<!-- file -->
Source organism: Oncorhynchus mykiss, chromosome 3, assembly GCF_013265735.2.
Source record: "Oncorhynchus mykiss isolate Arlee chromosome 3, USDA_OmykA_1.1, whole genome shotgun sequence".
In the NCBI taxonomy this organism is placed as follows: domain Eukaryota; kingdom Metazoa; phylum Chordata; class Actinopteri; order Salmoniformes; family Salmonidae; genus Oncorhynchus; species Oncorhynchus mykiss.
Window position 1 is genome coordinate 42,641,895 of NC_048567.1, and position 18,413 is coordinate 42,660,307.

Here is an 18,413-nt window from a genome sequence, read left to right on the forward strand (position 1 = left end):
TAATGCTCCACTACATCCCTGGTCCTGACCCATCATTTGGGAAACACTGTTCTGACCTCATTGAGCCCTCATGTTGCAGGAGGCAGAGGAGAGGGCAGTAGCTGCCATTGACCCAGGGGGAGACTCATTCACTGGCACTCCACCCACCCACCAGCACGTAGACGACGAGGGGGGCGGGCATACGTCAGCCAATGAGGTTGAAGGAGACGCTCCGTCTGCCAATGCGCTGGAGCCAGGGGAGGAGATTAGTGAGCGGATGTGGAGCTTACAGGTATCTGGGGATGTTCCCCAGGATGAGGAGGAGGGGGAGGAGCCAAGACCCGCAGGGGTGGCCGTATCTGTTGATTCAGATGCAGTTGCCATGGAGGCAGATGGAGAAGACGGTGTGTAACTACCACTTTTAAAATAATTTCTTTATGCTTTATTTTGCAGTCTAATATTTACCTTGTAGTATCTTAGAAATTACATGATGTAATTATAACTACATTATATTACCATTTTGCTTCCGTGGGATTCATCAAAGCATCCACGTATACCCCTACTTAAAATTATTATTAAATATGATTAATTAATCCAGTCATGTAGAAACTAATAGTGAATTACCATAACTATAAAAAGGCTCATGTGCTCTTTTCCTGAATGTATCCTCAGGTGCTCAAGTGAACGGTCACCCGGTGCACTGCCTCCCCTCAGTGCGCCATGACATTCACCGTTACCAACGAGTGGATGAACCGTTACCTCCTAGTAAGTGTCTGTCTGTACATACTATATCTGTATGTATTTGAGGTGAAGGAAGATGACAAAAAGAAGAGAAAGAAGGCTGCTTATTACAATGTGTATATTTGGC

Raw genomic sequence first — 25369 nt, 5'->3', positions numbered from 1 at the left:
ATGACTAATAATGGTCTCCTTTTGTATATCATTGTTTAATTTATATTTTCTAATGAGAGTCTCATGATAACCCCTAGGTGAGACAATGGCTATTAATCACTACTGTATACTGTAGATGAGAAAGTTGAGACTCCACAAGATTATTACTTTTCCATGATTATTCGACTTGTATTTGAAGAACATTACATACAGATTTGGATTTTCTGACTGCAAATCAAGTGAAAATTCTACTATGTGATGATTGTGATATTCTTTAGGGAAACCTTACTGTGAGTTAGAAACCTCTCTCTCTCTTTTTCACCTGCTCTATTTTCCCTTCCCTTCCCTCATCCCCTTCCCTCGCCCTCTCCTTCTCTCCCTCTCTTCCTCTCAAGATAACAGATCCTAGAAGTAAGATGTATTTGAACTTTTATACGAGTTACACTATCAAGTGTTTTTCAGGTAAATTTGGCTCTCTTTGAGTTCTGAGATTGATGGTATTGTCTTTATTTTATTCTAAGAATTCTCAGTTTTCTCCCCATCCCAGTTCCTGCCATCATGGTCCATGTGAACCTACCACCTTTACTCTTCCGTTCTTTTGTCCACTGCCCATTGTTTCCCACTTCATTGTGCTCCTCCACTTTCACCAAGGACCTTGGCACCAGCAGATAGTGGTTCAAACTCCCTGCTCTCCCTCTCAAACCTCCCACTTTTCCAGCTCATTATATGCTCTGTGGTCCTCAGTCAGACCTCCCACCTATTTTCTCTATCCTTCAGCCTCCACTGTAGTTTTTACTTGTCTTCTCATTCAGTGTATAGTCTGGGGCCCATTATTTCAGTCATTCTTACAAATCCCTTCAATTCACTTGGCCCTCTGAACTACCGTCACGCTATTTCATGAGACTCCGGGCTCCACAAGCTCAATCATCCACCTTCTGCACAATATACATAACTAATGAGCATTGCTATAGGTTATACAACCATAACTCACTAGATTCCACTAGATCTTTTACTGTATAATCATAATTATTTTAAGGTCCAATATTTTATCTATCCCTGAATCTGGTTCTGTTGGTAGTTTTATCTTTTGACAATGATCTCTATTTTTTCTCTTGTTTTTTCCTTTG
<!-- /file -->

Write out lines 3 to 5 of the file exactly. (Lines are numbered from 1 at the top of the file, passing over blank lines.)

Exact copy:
In the NCBI taxonomy this organism is placed as follows: domain Eukaryota; kingdom Metazoa; phylum Chordata; class Actinopteri; order Salmoniformes; family Salmonidae; genus Oncorhynchus; species Oncorhynchus mykiss.
Window position 1 is genome coordinate 42,641,895 of NC_048567.1, and position 18,413 is coordinate 42,660,307.

Here is an 18,413-nt window from a genome sequence, read left to right on the forward strand (position 1 = left end):